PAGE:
Review - Dressing to express
From the glitter of its golden age to the blockbusters of more recent times, Hollywood has long been a byword for glamour. But while its stars have always been feted, and its directors honoured, one of the most powerful elements of any movie has often been left to languish in the closet. In Hollywood Costume at London's Victoria and Albert Museum, however, it has been promoted to its proper place as a vital part of the storytelling process.
More than 100 iconic costumes, created over a century of film-making, are featured here. And not all are glamorous. Classics, such as Dorothy's gingham dress from The Wizard of Oz and Scarlett O'Hara's dress from Gone With the Wind, sit side by side with more recent costumes, including Meryl Streep's outfits from The Iron Lady.
There is the gown Elizabeth Taylor wore as Cleopatra, Audrey Hepburn's black-and-white dress from My Fair Lady, Robert De Niro's shorts and leopard print robe from Raging Bull, and the iconic outfits worn by Dan Aykroyd and John Belushi in The Blues Brothers. We also see Keanu Reeves' costume from The Matrix and Russell Crowe's combat armour from Gladiator.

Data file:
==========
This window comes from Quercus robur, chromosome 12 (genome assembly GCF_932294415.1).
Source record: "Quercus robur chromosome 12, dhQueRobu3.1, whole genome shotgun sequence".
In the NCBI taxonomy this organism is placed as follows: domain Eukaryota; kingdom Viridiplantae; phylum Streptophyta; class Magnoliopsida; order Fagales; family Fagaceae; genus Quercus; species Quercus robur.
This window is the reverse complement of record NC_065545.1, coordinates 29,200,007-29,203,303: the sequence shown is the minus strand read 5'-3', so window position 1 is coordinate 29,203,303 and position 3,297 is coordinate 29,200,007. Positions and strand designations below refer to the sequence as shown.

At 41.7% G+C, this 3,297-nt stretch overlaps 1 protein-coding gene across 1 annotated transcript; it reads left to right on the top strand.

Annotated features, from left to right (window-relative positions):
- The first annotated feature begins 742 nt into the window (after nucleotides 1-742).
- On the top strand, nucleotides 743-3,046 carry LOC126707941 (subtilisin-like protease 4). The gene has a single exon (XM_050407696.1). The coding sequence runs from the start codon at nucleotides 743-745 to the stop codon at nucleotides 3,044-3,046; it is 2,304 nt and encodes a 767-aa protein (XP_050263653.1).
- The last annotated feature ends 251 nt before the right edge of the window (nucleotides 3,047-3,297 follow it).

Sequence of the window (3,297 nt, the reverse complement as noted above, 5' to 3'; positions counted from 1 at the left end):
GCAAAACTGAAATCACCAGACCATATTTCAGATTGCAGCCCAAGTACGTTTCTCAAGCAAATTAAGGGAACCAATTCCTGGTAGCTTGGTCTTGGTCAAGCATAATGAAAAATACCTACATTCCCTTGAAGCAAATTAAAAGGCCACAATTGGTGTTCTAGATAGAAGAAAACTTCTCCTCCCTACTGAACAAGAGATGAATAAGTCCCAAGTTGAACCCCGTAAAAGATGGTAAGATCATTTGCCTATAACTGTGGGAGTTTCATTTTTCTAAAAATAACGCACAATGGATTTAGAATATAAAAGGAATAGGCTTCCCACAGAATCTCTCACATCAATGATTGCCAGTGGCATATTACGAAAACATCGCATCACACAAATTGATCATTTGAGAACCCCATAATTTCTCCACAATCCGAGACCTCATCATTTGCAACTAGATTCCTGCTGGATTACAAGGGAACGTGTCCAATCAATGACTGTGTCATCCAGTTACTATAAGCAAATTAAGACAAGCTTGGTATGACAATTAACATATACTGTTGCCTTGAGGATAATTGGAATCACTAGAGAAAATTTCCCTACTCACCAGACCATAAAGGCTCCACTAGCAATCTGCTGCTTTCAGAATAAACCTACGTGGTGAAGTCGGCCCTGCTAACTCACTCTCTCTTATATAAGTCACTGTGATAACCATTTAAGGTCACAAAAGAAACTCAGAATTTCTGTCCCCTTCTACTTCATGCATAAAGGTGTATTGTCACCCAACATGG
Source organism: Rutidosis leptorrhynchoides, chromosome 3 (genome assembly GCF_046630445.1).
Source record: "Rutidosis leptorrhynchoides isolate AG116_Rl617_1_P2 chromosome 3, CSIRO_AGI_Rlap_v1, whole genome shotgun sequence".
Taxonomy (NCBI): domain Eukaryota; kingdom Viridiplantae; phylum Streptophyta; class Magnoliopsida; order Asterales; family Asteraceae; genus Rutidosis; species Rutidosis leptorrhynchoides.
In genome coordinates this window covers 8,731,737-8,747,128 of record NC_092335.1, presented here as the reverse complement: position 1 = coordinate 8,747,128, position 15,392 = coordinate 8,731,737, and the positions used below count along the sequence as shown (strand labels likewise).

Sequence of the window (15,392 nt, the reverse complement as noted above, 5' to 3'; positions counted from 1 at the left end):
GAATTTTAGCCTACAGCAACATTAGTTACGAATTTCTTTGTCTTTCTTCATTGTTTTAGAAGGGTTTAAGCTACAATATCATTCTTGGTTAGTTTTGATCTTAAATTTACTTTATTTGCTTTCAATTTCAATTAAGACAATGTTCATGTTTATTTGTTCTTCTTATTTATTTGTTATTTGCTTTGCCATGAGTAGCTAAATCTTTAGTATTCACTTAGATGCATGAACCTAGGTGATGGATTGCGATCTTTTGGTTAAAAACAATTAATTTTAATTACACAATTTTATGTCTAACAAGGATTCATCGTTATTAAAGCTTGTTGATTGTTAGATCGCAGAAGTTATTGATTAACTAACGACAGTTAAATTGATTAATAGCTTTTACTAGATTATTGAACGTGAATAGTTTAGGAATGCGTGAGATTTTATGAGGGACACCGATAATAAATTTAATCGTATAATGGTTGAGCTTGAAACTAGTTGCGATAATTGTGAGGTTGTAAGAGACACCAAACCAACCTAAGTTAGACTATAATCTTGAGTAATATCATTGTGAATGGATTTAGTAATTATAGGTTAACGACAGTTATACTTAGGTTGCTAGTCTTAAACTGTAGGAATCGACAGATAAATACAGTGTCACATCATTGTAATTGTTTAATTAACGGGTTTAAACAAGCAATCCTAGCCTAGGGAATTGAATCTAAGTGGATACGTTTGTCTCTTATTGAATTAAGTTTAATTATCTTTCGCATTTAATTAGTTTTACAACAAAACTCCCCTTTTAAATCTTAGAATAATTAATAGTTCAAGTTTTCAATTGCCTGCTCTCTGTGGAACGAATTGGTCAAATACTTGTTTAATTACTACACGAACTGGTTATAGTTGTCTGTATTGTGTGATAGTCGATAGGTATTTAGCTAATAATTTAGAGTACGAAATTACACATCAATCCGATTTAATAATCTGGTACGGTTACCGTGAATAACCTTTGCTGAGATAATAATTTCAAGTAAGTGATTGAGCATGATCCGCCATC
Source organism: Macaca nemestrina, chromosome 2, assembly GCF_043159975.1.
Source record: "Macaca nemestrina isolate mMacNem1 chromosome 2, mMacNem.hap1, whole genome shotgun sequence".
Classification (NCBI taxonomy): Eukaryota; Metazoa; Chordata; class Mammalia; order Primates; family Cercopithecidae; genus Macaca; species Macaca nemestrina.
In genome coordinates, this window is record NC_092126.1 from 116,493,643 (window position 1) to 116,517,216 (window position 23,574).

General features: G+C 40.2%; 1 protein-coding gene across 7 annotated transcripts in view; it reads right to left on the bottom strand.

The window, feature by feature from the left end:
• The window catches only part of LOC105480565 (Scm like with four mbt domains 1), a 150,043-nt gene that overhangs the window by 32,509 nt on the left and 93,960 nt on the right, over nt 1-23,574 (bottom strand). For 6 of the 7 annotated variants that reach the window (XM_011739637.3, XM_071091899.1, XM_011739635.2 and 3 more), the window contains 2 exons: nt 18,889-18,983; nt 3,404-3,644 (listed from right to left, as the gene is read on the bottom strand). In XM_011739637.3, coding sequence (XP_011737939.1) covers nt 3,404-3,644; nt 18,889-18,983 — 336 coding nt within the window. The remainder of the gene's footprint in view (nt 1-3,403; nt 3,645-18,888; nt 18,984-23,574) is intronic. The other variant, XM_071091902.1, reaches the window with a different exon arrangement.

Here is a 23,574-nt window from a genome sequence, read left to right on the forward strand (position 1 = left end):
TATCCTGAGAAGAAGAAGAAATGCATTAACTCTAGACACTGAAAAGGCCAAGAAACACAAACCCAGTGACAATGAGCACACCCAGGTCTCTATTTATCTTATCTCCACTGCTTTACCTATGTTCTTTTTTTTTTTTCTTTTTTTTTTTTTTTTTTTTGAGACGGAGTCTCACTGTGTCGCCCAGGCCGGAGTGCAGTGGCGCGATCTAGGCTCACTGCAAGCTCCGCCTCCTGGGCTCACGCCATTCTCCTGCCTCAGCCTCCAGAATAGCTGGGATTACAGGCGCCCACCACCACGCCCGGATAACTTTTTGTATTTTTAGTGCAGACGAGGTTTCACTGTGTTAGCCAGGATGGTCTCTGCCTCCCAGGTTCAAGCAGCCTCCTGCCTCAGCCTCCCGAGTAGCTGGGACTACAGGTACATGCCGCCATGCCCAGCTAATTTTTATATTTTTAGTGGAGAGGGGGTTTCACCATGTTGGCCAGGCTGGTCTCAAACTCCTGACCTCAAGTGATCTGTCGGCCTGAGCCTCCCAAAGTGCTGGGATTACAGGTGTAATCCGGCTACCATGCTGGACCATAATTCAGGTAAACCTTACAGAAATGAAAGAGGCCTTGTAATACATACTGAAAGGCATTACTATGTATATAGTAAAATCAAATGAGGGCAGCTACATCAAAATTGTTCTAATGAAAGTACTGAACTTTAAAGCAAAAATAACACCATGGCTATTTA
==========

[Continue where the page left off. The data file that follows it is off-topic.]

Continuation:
The costumes are united in one purpose: they have all played key roles in setting the scene of a movie. They are not fashion items; they are tools of the fantasy trade.
The exhibition offers a tantalising glimpse behind the scenes of early Hollywood, when actors often wore their own clothes; Charlie Chaplin apparently scavenged an outfit for the Little Tramp, which became his most iconic character, from a communal dressing room. As the power and wealth of the studios grew, so did the lavishness of the costumes - though this was not always accompanied by appropriate ways of conserving them.
Over the years they have been pulled apart, reconstructed for new roles, rented out and even dumped and burned. The collection owes much to actress Debbie Reynolds and a handful of other Hollywood veterans, who became determined to save them.
There is food for thought for design students, but also for historians: this glorious collection not only documents Hollywood but paints an evocative picture of the creativity that built California.
Hollywood Costume runs from 20 October to 27 January. www.vam.ac.uk.